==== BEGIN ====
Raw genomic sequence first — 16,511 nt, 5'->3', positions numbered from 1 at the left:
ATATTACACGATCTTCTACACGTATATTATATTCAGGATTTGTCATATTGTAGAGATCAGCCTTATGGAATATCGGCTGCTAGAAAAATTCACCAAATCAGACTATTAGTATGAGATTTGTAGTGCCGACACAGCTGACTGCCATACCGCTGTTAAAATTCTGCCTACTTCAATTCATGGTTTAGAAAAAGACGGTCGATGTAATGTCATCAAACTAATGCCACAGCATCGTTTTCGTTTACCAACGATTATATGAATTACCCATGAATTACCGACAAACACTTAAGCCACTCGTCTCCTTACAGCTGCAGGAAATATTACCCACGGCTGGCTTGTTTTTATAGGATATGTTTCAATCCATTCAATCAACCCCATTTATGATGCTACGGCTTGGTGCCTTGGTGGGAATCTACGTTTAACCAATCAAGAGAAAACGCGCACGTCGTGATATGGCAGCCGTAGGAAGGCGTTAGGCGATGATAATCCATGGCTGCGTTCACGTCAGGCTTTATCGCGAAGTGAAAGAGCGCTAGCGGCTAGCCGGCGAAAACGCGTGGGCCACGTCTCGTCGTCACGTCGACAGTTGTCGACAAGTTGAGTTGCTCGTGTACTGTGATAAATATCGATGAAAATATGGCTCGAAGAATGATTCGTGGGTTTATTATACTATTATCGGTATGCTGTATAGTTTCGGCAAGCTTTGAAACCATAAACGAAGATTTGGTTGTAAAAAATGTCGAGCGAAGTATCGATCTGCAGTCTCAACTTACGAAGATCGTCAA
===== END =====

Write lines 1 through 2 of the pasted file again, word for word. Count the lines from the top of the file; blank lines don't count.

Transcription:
Raw genomic sequence first — 16,511 nt, 5'->3', positions numbered from 1 at the left:
ATATTACACGATCTTCTACACGTATATTATATTCAGGATTTGTCATATTGTAGAGATCAGCCTTATGGAATATCGGCTGCTAGAAAAATTCACCAAATCAGACTATTAGTATGAGATTTGTAGTGCCGACACAGCTGACTGCCATACCGCTGTTAAAATTCTGCCTACTTCAATTCATGGTTTAGAAAAAGACGGTCGATGTAATGTCATCAAACTAATGCCACAGCATCGTTTTCGTTTACCAACGATTATATGAATTACCCATGAATTACCGACAAACACTTAAGCCACTCGTCTCCTTACAGCTGCAGGAAATATTACCCACGGCTGGCTTGTTTTTATAGGATATGTTTCAATCCATTCAATCAACCCCATTTATGATGCTACGGCTTGGTGCCTTGGTGGGAATCTACGTTTAACCAATCAAGAGAAAACGCGCACGTCGTGATATGGCAGCCGTAGGAAGGCGTTAGGCGATGATAATCCATGGCTGCGTTCACGTCAGGCTTTATCGCGAAGTGAAAGAGCGCTAGCGGCTAGCCGGCGAAAACGCGTGGGCCACGTCTCGTCGTCACGTCGACAGTTGTCGACAAGTTGAGTTGCTCGTGTACTGTGATAAATATCGATGAAAATATGGCTCGAAGAATGATTCGTGGGTTTATTATACTATTATCGGTATGCTGTATAGTTTCGGCAAGCTTTGAAACCATAAACGAAGATTTGGTTGTAAAAAATGTCGAGCGAAGTATCGATCTGCAGTCTCAACTTACGAAGATCGTCAA